The average annual salary for an art director is about $90,000.


#3. Hydrologist

Hydrology is the study of how water moves through or across the crust of the Earth.

Working as a hydrologist, you would study different forms of precipitation and how it impacts groundwater levels, the flow of a river, and the entirety of the water cycle.

The goal of these studies is to solve problems that are related to the quality of water and its availability.

Many hydrologists work independently out in the field, collecting water samples from streams and rivers.

Soil samples may also be collected.

Then the data from these samples must be analyzed to simulate what future conditions may be.

Findings are then prepared into presentations, written reports, and other formats.

To become a hydrologist, it is often necessary to have a graduate degree.

Some entry-level positions are available with a 4-year degree.

Primary Stress Point: Accuracy. Hydrologists are tasked with assessing potential risks to the water supply by various threats, including drought, flooding, and pollution.

The average annual salary for a hydrologist is about $80,000.


#4. Actuary

Working as an actuary means using data to help determine what future events may be.

They design creative methods to reduce the chances of a negative event occurring or finding ways to decrease the impact of a negative event if it does occur.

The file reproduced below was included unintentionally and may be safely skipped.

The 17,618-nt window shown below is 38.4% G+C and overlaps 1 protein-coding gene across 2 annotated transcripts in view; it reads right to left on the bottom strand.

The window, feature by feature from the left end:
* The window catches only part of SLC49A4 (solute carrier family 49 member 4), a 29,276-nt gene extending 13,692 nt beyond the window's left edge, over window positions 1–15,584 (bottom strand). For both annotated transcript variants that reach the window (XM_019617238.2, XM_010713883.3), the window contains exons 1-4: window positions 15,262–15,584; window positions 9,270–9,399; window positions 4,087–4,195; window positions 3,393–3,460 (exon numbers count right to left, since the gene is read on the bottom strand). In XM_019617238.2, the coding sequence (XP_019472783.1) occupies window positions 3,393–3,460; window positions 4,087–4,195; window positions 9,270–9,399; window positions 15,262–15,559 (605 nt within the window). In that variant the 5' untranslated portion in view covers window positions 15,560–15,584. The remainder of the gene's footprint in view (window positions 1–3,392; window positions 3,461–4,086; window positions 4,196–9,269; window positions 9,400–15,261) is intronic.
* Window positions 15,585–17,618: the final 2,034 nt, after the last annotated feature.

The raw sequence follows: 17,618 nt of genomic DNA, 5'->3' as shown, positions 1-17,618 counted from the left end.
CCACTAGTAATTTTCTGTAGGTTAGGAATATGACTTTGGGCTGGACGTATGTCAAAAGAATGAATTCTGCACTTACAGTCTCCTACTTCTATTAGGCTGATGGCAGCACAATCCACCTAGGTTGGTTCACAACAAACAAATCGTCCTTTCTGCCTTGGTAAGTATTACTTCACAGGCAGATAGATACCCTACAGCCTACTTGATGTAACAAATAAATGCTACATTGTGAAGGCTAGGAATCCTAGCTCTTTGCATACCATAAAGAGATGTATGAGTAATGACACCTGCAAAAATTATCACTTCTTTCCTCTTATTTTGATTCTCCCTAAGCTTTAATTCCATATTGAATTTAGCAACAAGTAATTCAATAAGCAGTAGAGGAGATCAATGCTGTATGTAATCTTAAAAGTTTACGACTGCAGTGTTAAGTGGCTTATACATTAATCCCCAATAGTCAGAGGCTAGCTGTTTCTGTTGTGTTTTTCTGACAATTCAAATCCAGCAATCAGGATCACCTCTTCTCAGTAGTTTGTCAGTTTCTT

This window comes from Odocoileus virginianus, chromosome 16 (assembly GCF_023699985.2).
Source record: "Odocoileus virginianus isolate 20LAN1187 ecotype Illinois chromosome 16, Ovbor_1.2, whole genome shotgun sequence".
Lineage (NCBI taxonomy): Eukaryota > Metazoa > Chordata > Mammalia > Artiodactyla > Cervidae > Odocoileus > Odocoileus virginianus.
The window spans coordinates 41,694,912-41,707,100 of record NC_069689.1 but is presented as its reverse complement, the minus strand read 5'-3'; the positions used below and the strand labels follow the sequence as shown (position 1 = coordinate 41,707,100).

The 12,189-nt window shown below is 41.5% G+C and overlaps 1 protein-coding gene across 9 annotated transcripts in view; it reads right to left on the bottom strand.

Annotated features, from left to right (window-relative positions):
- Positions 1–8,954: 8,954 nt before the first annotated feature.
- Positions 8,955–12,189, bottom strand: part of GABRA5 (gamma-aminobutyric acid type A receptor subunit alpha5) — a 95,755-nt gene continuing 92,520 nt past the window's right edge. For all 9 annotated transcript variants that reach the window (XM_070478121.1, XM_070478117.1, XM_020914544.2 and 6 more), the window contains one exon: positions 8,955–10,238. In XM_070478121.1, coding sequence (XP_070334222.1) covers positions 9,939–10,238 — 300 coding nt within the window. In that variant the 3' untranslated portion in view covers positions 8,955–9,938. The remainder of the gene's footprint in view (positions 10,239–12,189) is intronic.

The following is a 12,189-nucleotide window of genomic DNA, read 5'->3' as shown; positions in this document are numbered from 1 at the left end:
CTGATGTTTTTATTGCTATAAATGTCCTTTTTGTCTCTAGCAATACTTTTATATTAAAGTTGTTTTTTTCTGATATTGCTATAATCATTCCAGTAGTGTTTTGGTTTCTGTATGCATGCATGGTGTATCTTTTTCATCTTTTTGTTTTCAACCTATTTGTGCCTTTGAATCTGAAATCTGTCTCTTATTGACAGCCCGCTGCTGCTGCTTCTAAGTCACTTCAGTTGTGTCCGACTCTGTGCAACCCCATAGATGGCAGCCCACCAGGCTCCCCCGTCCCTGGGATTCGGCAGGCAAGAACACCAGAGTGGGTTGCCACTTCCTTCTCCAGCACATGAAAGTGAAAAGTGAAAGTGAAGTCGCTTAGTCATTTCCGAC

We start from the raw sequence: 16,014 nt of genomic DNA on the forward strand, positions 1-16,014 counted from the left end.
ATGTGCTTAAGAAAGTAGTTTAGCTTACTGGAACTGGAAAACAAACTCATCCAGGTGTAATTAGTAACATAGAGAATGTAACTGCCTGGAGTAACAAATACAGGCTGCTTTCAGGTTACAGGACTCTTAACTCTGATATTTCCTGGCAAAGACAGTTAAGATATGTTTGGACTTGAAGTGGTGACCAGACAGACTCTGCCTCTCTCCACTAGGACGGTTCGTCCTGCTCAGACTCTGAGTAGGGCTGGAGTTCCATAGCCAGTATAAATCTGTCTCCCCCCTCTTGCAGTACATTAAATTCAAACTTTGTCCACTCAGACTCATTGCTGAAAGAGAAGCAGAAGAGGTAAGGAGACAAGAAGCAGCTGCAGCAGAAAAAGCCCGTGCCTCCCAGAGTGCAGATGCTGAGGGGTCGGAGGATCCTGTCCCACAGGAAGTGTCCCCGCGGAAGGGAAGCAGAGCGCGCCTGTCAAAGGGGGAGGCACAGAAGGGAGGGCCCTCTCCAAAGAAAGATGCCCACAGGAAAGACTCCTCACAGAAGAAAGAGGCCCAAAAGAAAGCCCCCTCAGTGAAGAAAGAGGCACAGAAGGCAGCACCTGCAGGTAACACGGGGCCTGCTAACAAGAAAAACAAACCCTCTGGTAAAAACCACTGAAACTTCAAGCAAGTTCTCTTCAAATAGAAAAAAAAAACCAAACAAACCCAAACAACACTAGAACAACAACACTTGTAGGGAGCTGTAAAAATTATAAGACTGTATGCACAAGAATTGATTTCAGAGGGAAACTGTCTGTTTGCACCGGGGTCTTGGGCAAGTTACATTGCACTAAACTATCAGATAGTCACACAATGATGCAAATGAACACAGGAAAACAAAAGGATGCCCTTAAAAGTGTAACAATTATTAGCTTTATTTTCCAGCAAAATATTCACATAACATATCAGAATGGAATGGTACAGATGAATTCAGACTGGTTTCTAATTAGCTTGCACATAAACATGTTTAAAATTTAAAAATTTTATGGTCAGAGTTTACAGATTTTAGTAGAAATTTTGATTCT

The overall goal of an actuary is to help businesses and individuals manage the complex risks that occur in a modern society.

Actuaries use a combination of science, statistics, and financial theory to assess risks.

Then policies are developed to help counter those risks.

It is an independent position with the potential for telecommuting.

Most actuaries work for the insurance industry.

To become an actuary, a 4-year degree in statistics, mathematics, or business is necessary.

There is a series of exams that must also be passed to become a certified professional.

Primary Stress Point: Repetition. Actuaries are constantly looking at data and then delivering answers based on what they see.

The average annual salary for an actuary is about $98,000.


#5. Geoscientist

In this good-paying, low stress job, it is necessary to study the composition of the Earth.

Geoscientists look at the structure and processes of the planet to understand the past, make educated guesses about the future, and manage the present.

It is often outdoor work, sometimes in very remote locations, with some administrative or laboratory responsibilities.

Geoscientists are regularly performing investigatory work.

Research is a common requirement.

There may also be writing responsibilities for creating reports.